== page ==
I must highlight the excellent historical aspects of The Codebreakers as Sinclair has clearly done some intense research on this period. I really enjoyed the intriguing examination of the Central Bureau codebreakers who were active in Brisbane during WWII and who helped to decrypt transmissions and provide vital information to the Allies. Throughout this great book, Sinclair really goes into great detail about the work the codebreakers would have done and some of the impacts of their work. She also tries to examine the mentality that surrounded these codebreakers, both in their work and outside it, as each codebreaker was forbidden to talk about their work to anyone, both during the war and after it. This proves to be an intriguing and intense central part of the novel’s drama, and it is apparently based on interviews that Sinclair did with surviving members of the real-life Garage Girls. This was an impressive and amazing basis for this great story and I deeply enjoyed learning more about this fascinating and formerly-secret women.
I also enjoyed the way in which the author perfectly captured the feel of mid-war Brisbane throughout The Codebreakers’ story. Sinclair laces her narrative with a lot of fascinating discussions about various military attacks that hit Australia, wartime polices and general thoughts and feelings about the war and the people involved with it. However, I was most impressed with Sinclair’s attempts to capture the mentality of the people on the home front in Brisbane at the time. Not only did you get the frustrations of the common Australian citizen/soldier as they dealt with the deployed American soldiery, but there is also the sadness and regret of those that survived. You could almost feel the despair of several characters in this book, especially after the deaths of some of their loved ones, and it was a truly moving inclusion in this fantastic and powerful read. All of these historical inclusions were really remarkable, and I had an outstanding time exploring Sinclair’s vision of this intriguing and momentous period of Australian history.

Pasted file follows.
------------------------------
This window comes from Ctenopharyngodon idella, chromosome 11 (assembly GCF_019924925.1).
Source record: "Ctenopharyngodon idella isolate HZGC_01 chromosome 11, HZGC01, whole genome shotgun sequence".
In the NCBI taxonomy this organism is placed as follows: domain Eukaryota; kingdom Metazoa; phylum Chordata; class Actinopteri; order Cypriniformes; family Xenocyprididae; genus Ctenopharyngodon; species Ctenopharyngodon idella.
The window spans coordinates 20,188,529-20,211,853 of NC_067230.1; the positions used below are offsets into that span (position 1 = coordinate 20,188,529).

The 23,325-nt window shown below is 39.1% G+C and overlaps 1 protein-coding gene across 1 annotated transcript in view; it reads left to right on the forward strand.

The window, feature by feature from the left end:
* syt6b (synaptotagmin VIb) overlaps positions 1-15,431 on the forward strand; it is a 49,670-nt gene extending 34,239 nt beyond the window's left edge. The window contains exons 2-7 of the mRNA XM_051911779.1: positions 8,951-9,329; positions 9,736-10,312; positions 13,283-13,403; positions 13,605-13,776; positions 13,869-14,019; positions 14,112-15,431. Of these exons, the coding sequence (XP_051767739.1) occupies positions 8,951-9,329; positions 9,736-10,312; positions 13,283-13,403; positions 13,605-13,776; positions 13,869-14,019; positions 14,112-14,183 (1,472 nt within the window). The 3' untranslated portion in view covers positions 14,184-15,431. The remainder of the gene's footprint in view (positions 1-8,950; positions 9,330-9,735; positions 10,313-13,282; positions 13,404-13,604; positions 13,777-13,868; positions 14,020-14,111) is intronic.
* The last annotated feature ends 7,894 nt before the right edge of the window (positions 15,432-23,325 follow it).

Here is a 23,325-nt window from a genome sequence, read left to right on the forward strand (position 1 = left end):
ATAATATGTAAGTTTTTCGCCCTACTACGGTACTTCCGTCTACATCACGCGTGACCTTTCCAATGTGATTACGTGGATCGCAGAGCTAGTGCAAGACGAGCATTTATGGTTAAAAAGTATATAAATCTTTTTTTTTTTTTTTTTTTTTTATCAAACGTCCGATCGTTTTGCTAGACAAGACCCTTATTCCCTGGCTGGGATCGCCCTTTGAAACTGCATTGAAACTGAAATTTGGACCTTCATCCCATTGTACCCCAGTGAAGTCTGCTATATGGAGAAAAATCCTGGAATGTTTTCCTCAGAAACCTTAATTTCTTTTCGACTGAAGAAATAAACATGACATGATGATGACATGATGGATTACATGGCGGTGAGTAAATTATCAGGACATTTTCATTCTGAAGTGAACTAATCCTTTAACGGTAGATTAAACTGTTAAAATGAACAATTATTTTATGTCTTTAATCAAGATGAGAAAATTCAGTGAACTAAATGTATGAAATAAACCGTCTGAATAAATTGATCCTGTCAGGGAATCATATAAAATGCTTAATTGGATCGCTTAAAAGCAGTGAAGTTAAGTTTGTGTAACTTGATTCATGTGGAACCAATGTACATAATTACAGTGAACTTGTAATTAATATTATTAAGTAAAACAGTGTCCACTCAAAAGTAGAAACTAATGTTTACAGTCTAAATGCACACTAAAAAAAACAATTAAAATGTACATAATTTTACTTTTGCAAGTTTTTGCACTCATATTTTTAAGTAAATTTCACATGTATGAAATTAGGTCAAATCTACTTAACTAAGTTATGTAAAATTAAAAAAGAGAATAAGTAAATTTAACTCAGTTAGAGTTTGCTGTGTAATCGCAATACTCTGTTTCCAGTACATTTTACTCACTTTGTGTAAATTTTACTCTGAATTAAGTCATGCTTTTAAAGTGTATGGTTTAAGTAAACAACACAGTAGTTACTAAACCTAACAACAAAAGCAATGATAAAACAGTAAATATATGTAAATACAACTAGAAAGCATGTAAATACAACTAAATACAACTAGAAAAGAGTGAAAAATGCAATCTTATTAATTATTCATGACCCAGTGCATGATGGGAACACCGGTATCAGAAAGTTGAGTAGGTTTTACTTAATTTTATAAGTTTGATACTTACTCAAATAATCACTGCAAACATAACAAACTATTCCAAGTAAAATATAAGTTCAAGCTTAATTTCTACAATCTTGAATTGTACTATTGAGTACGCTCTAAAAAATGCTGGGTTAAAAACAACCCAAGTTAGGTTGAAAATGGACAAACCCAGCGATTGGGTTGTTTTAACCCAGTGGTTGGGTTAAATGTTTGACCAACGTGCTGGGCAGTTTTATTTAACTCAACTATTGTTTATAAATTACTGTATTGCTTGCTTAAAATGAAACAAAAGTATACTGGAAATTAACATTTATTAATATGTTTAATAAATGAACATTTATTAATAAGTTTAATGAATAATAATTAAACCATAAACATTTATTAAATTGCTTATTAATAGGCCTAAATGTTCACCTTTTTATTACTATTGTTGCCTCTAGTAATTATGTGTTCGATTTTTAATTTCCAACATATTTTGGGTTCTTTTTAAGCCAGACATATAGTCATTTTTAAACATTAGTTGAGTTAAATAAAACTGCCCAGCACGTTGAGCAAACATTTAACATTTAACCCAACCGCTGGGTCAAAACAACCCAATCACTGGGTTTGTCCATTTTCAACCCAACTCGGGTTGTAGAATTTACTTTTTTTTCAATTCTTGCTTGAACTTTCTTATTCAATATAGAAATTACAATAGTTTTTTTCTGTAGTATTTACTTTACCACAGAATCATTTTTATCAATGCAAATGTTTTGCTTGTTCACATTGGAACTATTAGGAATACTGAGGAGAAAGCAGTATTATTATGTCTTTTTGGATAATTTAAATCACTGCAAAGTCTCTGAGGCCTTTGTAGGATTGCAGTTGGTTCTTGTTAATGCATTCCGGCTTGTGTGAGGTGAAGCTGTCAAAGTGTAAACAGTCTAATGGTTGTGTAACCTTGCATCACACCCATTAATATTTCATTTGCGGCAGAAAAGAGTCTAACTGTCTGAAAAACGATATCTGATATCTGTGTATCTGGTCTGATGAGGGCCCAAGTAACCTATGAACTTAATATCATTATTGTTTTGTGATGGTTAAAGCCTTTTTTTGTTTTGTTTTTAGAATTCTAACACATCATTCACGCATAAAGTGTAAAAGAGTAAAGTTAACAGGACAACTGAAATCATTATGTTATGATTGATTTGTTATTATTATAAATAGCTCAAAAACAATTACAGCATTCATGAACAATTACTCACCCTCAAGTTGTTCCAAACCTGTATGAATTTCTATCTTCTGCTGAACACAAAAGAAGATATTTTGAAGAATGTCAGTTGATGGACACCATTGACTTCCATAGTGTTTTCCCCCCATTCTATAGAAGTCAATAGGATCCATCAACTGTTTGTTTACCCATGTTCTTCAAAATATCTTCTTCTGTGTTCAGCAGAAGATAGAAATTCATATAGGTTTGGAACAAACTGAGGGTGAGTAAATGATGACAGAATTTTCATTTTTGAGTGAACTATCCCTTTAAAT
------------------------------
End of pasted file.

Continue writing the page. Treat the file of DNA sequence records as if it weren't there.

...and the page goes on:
The Codebreakers by Alli Sinclair was an awesome and moving historical drama that proved to be an exceptional examination of a truly unique group of Australian women. Sinclair makes perfect use of the amazing historical basis for her novel and turns it into quite an exciting and captivating tale of resilience, friendship and romance, which comes highly recommended. I really enjoyed this fantastic novel and I loved learning so much about the codebreakers of Australia’s Central Bureau.
WWW Wednesday is a weekly meme hosted by Taking on a World of Words, where bloggers share the books that they’ve recently finished, what they are currently reading and what books they are planning to read next. Essentially you have to answer three questions (the Three Ws):
What are you currently reading?
What did you recently finish reading?
What do you think you’ll read next?
So, let’s get to it.
Dangerous Women by Hope Adams (Trade Paperback)
Bullet Train by Kotaro Isaka (Trade Paperback)
The Kaiser’s Web by Steve Berry (Audiobook)
The Codebreakers by Alli Sinclair (Trade Paperback)
That’s it for this week, check back in next Wednesday to see what progress I’ve made on my reading and what books I’ll be looking at next.